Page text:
LINUXGAMES

Ittle Dew Released

August 30th, 2013 by TimeDoctor

ittle dew

Zelda-esque adventure game, ittle Dew, has been released on Steam for Linux:

Adventuress Ittle Dew and her sidekick Tippsie crash onto a strange island, filled with loot and mysterious inhabitants. It quickly dawns on the duo that this might become their biggest adventure yet.

Ittle Dew boils down the classic adventure formula until there is only fun left. Experience devious puzzles, timeless gameplay and lots of exploration!

Ittle Dew on Steam

Wasteland 2 Prison Walkthrough

August 29th, 2013 by Crusader

inXile has posted even more development footage of Wasteland 2, their upcoming post-apocalyptic RPG sequel:

This time around it’s an eighteen-minute long (!) exploration of the prison level.

Metro: Last Light on the way

August 28th, 2013 by Crusader

Word comes from Engadget that 4A Games’ survival-themed first-person shooter Metro: Last Light is coming to Linux later this year:

Next month it’ll be available via Steam — with Steam Play support — and the App Store, but Linux fans have to wait until “sometime later” this year to play another high-profile title on Valve’s favorite OS. If add-on content turns your crank, the extended love the Windows and console versions got will be available at launch, with future releases arriving simultaneously for all systems.

Electronic Super Joyfully Released

August 23rd, 2013 by TimeDoctor

electronic super joy

If you like difficult platformers and dance parties, Electronic Super Joy has been released on Steam:

Electronic Super Joy is a brutally hard platformer set in a world of pulse-pounding electronic music. Run, jump, smash & fly your way through 45+ weird & different levels, with low-gravity, world rotation, giant monsters & swarming missiles.

Electronic Super Joy on Steam

You Can Go Home Now

August 16th, 2013 by TimeDoctor

 

One of the gone home bedrooms

The Fullbright Company is made up of some people who have never released games for Linux before, but lets forgive them their trespasses so that we might play Gone Home, a “story exploration video game” set in the distant past:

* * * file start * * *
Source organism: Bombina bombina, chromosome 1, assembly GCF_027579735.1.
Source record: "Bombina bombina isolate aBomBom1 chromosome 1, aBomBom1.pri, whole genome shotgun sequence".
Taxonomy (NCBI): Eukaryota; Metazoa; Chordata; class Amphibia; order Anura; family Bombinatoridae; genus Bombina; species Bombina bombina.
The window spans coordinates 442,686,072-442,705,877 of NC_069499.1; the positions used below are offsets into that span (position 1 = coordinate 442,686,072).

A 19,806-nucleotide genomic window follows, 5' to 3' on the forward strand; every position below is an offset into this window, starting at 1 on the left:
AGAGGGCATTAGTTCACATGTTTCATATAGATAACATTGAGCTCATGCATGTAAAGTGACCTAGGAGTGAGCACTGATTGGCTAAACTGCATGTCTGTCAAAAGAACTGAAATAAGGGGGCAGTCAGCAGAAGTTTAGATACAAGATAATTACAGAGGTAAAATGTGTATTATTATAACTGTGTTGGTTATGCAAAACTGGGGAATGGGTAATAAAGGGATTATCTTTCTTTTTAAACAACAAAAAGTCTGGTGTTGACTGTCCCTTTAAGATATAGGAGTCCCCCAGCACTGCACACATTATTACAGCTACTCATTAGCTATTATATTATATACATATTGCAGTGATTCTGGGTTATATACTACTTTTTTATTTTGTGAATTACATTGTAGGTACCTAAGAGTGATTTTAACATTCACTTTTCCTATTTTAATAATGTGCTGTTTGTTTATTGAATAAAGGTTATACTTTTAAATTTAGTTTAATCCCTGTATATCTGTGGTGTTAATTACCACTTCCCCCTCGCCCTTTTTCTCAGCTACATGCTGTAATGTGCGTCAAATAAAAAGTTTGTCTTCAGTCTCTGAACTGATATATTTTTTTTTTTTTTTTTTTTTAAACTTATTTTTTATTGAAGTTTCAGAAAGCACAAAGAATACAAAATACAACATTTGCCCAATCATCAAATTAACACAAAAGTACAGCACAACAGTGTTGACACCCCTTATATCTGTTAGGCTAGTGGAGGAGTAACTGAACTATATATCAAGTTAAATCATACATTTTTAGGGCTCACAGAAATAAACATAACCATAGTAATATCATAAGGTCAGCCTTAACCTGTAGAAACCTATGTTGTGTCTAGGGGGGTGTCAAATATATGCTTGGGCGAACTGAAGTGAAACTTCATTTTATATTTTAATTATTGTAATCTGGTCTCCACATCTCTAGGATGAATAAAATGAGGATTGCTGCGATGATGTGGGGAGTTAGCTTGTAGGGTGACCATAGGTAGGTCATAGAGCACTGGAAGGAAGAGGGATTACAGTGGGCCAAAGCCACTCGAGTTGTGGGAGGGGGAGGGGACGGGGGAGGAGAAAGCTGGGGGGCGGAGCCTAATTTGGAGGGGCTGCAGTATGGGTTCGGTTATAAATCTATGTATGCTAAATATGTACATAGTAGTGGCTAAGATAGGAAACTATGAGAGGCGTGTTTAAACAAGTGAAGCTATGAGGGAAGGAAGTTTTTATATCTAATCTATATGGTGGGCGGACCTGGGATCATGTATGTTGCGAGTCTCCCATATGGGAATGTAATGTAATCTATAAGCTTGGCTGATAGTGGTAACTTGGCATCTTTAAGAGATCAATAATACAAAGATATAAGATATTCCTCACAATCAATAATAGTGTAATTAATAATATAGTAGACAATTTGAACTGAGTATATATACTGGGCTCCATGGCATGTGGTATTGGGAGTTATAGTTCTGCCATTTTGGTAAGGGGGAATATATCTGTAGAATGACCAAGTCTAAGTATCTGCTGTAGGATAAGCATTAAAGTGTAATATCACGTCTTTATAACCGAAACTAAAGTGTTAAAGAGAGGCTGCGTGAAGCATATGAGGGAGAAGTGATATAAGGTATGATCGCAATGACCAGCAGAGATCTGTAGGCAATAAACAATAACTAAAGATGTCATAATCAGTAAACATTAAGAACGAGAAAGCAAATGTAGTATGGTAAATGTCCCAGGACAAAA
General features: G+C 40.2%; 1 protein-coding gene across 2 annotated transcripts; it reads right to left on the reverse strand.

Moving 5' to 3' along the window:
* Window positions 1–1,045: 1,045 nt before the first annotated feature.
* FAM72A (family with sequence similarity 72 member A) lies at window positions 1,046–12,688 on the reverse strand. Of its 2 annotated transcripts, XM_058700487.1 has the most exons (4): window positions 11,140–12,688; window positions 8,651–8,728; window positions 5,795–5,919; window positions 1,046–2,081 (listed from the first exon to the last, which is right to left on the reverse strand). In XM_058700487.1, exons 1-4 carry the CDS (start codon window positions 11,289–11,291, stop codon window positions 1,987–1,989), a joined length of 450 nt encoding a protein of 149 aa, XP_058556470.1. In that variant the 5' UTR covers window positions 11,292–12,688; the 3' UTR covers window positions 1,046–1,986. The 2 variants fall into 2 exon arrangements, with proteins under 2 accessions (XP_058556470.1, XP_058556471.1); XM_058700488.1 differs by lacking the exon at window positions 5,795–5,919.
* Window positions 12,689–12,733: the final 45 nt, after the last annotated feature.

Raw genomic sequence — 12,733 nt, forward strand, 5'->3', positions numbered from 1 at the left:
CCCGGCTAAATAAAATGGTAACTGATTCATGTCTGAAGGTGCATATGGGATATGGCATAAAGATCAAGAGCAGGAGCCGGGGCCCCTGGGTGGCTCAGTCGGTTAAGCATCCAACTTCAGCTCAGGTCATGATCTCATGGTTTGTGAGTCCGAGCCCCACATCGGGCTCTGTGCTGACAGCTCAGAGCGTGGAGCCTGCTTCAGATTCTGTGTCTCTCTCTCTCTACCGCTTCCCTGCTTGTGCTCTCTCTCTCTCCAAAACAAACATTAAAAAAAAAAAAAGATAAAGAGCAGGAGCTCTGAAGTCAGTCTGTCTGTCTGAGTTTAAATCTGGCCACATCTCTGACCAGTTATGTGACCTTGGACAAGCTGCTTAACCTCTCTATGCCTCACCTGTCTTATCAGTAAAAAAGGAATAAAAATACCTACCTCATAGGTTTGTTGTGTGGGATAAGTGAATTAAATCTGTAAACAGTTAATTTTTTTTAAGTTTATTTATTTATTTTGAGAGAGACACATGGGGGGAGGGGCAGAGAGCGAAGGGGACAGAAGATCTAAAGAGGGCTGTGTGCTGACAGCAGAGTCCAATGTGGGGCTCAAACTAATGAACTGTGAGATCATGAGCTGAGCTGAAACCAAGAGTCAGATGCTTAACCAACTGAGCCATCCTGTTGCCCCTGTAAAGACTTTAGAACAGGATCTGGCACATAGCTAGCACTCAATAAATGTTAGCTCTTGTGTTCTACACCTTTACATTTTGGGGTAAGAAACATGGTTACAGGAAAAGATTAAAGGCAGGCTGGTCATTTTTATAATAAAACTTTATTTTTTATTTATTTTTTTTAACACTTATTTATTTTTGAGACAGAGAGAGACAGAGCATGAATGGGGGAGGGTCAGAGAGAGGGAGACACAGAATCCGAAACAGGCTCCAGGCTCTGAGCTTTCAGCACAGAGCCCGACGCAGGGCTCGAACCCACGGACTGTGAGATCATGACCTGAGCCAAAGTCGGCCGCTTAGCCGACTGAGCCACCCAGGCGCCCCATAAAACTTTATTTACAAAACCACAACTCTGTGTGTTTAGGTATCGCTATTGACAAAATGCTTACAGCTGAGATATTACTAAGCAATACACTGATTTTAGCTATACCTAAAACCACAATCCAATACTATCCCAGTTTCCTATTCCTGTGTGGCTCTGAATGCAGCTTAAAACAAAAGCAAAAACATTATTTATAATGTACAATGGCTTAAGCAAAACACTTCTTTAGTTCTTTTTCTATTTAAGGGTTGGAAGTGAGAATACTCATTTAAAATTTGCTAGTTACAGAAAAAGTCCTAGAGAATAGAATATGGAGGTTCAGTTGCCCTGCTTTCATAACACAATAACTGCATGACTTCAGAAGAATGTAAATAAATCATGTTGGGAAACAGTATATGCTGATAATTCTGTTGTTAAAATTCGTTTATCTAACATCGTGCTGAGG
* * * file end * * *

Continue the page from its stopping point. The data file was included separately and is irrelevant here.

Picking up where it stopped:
June 7, 1995. 1:15 AM.

You arrive home after a year abroad. You expect your family to greet you, but the house is empty. Something’s not right. Where is everyone? And what’s happened here?

Gone home is an interactive exploration simulator. Interrogate every detail of a seemingly normal house to discover the story of the people who live there. Open any drawer and door. Pick up objects and examine them to discover clues. Uncover the events of one family’s lives by investigating what they’ve left behind.

Go home again.

Oh what. Now you tell me it is an “interactive exploration simulator?” Next you’ll just categorize it as an Adventure, Indie game on Steam… Oh well, it sounds interesting anyway. Can’t wait to try it out.

Gone Home is out now and on sale until August 21st when it becomes two dollars more expensive.

Gone Home internet site

Article: SDL2

August 8th, 2013 by Crusader

Cool words from icculus:

So Sam Lantinga and I are writing documentation for SDL2. We…

https://plus.google.com/103391075724026391227/posts/JCMbnjK2uVu

John Carmack leaves id Software for Oculus

August 7th, 2013 by TimeDoctor

John Carmack wearing a rift

id software lost company president Todd Hollenshead earlier this year, and just after the most recent QuakeCon legendary developer John Carmack has announced his departure. The blog for Oculus, the company behind the popular Oculus Rift VR headset, has this quote from Carmack:

I have fond memories of the development work that led to a lot of great things in modern gaming – the intensity of the first person experience, LAN and internet play, game mods, and so on. Duct taping a strap and hot gluing sensors onto Palmer’s early prototype Rift and writing the code to drive it ranks right up there. Now is a special time. I believe that VR will have a huge impact in the coming years, but everyone working today is a pioneer. The paradigms that everyone will take for granted in the future are being figured out today; probably by people reading this message. It’s certainly not there yet. There is a lot more work to do, and there are problems we don’t even know about that will need to be solved, but I am eager to work on them. It’s going to be awesome!

id’s twitter says that Carmack isn’t leaving, but it seems unlikely that a full-time job as Oculus’ CTO will provide Carmack with much time to work on id games.

Carmack is largely responsible for the free software releases of id software’s source code and their push for Linux support. Though the latter has been waning since Linux code slave Timothée Besset’s departure from the company in 2012.

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